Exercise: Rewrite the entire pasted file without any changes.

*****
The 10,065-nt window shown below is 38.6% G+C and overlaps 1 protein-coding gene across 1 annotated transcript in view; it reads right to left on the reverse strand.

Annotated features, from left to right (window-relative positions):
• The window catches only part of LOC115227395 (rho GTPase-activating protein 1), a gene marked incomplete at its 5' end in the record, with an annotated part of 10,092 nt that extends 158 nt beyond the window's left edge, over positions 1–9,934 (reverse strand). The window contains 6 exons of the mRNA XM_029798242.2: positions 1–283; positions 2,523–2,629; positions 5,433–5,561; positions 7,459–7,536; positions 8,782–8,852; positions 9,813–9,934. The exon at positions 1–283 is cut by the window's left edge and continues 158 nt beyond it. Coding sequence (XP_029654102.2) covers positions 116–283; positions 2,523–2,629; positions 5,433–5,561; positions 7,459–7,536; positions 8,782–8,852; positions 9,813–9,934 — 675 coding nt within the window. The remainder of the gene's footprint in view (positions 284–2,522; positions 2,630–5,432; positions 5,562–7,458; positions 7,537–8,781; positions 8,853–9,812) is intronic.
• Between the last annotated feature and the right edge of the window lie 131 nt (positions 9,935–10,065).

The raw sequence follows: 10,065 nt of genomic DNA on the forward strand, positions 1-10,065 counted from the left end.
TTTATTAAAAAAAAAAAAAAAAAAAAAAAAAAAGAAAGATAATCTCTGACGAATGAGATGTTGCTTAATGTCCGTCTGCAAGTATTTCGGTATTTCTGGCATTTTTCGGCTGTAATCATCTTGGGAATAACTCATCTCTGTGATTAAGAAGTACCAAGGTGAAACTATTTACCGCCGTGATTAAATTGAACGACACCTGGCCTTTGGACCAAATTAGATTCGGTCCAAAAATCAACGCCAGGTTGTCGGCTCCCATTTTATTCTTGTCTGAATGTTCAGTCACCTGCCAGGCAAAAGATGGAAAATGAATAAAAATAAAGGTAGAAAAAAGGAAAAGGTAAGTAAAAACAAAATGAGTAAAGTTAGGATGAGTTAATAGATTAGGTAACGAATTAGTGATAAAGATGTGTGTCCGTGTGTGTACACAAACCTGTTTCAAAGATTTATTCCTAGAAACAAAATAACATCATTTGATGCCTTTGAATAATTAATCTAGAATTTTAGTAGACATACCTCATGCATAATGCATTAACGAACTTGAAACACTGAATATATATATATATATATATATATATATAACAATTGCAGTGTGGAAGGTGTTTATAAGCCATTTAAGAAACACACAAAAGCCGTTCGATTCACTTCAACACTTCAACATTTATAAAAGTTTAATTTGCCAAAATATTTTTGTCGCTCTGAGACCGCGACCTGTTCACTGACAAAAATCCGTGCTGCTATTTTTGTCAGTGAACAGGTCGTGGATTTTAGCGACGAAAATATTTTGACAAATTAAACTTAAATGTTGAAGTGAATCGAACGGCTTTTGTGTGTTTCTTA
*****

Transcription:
The 10,065-nt window shown below is 38.6% G+C and overlaps 1 protein-coding gene across 1 annotated transcript in view; it reads right to left on the reverse strand.

Annotated features, from left to right (window-relative positions):
• The window catches only part of LOC115227395 (rho GTPase-activating protein 1), a gene marked incomplete at its 5' end in the record, with an annotated part of 10,092 nt that extends 158 nt beyond the window's left edge, over positions 1–9,934 (reverse strand). The window contains 6 exons of the mRNA XM_029798242.2: positions 1–283; positions 2,523–2,629; positions 5,433–5,561; positions 7,459–7,536; positions 8,782–8,852; positions 9,813–9,934. The exon at positions 1–283 is cut by the window's left edge and continues 158 nt beyond it. Coding sequence (XP_029654102.2) covers positions 116–283; positions 2,523–2,629; positions 5,433–5,561; positions 7,459–7,536; positions 8,782–8,852; positions 9,813–9,934 — 675 coding nt within the window. The remainder of the gene's footprint in view (positions 284–2,522; positions 2,630–5,432; positions 5,562–7,458; positions 7,537–8,781; positions 8,853–9,812) is intronic.
• Between the last annotated feature and the right edge of the window lie 131 nt (positions 9,935–10,065).

The raw sequence follows: 10,065 nt of genomic DNA on the forward strand, positions 1-10,065 counted from the left end.
TTTATTAAAAAAAAAAAAAAAAAAAAAAAAAAAGAAAGATAATCTCTGACGAATGAGATGTTGCTTAATGTCCGTCTGCAAGTATTTCGGTATTTCTGGCATTTTTCGGCTGTAATCATCTTGGGAATAACTCATCTCTGTGATTAAGAAGTACCAAGGTGAAACTATTTACCGCCGTGATTAAATTGAACGACACCTGGCCTTTGGACCAAATTAGATTCGGTCCAAAAATCAACGCCAGGTTGTCGGCTCCCATTTTATTCTTGTCTGAATGTTCAGTCACCTGCCAGGCAAAAGATGGAAAATGAATAAAAATAAAGGTAGAAAAAAGGAAAAGGTAAGTAAAAACAAAATGAGTAAAGTTAGGATGAGTTAATAGATTAGGTAACGAATTAGTGATAAAGATGTGTGTCCGTGTGTGTACACAAACCTGTTTCAAAGATTTATTCCTAGAAACAAAATAACATCATTTGATGCCTTTGAATAATTAATCTAGAATTTTAGTAGACATACCTCATGCATAATGCATTAACGAACTTGAAACACTGAATATATATATATATATATATATATATATAACAATTGCAGTGTGGAAGGTGTTTATAAGCCATTTAAGAAACACACAAAAGCCGTTCGATTCACTTCAACACTTCAACATTTATAAAAGTTTAATTTGCCAAAATATTTTTGTCGCTCTGAGACCGCGACCTGTTCACTGACAAAAATCCGTGCTGCTATTTTTGTCAGTGAACAGGTCGTGGATTTTAGCGACGAAAATATTTTGACAAATTAAACTTAAATGTTGAAGTGAATCGAACGGCTTTTGTGTGTTTCTTA